In the UK, it is interesting that while the Government continues to dismantle the “non-dom” regime, under which wealthy foreign taxpayers (for the most part) don’t pay tax on their overseas earnings as long as those earnings stay offshore, Italy is creating its own non-dom regime, aimed at attracting the sort of entrepreneurial types that have been lured to London for decades, centuries even.
Indeed, a number of European countries that have struggled to compete with the UK on tax now appear to be falling over themselves to lay out the red carpet for London bankers and other highly remunerated professionals who contribute substantial sums in tax. France has been banging this particular drum for a number of months now, albeit without doing much about it, and the German state of Hesse – home to Frankfurt, continental Europe’s main finance center … Read More »
This week, I’ll be looking at the often-murky world of soccer. It is the planet’s most-watched sport, but it’s never far from controversy, as the FIFA corruption scandal demonstrated. It also has its fair share of run-ins with the taxman too, with the recent raids of two prominent English soccer clubs the latest such development.
However, this is an issue of wider significance, rather than one confined to the tax controversies at the top end of sport. And, appropriately enough, it also touches on the subject of tax competition too.
Some governments are more than willing to offer tax concessions to attract highly skilled – and highly remunerated – workers and investors to their shores. But, to my knowledge, such concessions rarely seem to be extended to professional sports people, including in the soccer world.
The issue of executive pay, the king’s ransom that some … Read More »
It is frequently said that governments give with one hand and take back with the other with tax policy, particularly at budget time. And the greatest trick of the finance minister is to do this without anyone really noticing. They don’t always pull it off though, because some clever so-and-so in the media, or whose job it is to hold governments to account, usually notices such creative budgetary accounting and broadcasts it. But still they try.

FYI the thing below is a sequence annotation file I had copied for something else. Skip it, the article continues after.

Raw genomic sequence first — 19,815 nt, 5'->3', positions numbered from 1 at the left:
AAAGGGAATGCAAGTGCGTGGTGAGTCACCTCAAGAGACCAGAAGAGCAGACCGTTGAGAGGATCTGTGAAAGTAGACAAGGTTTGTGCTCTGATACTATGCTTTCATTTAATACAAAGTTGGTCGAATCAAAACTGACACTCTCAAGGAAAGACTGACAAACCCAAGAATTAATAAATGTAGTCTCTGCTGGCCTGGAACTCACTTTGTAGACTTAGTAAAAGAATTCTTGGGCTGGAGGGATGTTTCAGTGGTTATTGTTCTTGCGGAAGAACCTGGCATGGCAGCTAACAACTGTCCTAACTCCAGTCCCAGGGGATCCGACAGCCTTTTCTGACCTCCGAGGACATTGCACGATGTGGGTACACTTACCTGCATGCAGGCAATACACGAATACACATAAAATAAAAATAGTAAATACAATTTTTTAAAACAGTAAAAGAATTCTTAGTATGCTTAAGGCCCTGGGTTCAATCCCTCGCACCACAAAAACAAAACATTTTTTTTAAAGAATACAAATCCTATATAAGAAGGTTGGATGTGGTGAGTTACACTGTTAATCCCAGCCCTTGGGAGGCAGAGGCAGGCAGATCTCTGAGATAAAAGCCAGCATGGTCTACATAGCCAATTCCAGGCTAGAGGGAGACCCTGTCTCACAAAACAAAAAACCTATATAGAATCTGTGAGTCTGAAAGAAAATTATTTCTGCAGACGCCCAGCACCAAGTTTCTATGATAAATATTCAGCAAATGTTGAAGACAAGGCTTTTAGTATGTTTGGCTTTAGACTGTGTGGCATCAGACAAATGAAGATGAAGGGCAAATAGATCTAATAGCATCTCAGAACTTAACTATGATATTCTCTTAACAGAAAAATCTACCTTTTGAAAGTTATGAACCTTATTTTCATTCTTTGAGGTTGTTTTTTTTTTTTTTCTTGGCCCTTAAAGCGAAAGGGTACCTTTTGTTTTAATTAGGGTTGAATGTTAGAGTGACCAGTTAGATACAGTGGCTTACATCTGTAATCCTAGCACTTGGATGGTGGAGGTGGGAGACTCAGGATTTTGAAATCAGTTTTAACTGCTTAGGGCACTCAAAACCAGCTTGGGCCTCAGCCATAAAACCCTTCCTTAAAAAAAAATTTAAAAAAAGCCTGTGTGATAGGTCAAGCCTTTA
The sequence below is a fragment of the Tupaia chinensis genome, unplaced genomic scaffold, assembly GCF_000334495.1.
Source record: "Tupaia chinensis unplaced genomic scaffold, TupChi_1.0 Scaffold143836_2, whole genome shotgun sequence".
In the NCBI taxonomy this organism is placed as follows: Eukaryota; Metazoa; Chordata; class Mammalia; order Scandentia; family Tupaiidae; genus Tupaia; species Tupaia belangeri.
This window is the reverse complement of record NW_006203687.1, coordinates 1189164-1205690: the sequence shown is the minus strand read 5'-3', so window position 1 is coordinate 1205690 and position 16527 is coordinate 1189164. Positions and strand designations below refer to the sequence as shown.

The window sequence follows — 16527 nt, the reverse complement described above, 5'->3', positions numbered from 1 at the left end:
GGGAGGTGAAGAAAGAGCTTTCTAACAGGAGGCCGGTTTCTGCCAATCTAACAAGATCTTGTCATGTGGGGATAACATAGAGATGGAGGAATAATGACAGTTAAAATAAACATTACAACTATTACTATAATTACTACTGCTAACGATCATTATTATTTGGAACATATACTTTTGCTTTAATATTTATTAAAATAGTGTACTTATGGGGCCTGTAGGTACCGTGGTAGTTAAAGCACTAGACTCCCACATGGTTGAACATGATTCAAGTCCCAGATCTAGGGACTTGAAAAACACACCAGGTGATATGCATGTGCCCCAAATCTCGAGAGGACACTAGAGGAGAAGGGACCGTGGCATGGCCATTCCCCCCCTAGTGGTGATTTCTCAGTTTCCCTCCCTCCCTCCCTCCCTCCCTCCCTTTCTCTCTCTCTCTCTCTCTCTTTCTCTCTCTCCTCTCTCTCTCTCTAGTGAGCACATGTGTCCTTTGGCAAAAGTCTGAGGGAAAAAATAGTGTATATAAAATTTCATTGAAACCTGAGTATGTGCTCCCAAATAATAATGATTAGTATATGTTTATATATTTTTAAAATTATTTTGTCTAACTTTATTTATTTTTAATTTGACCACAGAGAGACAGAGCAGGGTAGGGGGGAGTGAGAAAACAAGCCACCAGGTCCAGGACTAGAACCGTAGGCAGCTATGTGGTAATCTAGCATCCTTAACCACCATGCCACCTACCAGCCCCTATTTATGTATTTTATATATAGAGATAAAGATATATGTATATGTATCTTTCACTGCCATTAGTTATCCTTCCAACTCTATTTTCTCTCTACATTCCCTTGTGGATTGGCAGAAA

Italian taxpayers must be getting used to this game of give and take. There, the Government is desperate to deliver meaningful tax cuts in line with its policy of reducing economy-strangling tax and regulation. But it’s struggling to deliver. Spending must be cut, not only for the health of the Italian economy, but also under EU fiscal rules designed to prevent runaway deficits. But spending cuts … Read More »
At the bottom of the EU/EFTA league table is — not that surprisingly — Italy, with an eye-watering total tax rate of 64.8 percent. Therefore, the recent approval by the Government of a draft budget with a heavy emphasis on cutting corporate tax was probably greeted with a degree of relief by most of Italy’s businesses. However, as is the case with most of the countries towards the bottom end of the ranking, the bulk of this tax burden consists of labor taxes. 43.4 percent in Italy’s case. I can’t knock the Government for approving what is, in the context of Italy’s fiscal restraints, a fairly bold business tax improvement plan. But perhaps Prime Minister Matteo Renzi is looking in the wrong place in his attempts to improve Italy’s competitiveness. Or, more to the point, perhaps he should be looking … Read More »
On a slightly upbeat note, congratulations go to Italy’s taxpayers for celebrating “tax freedom day” a little earlier this year. For those unfamiliar with the concept, tax freedom day is the theoretical day in the year when you stop working to pay the government, and start keeping what you earn for yourself. And in that sense, I suppose it is a good indicator of just how much of a country’s income is taxed in one form or another.
Although most Americans are heard to grumble about their taxes, in the United States tax freedom day normally arrives well before summer (in the northern hemisphere), usually towards the end of April. But if you think things in Italy are bad, try living in Belgium, where, shockingly, last year you had to work into August before pocketing your own money! For Italy … Read More »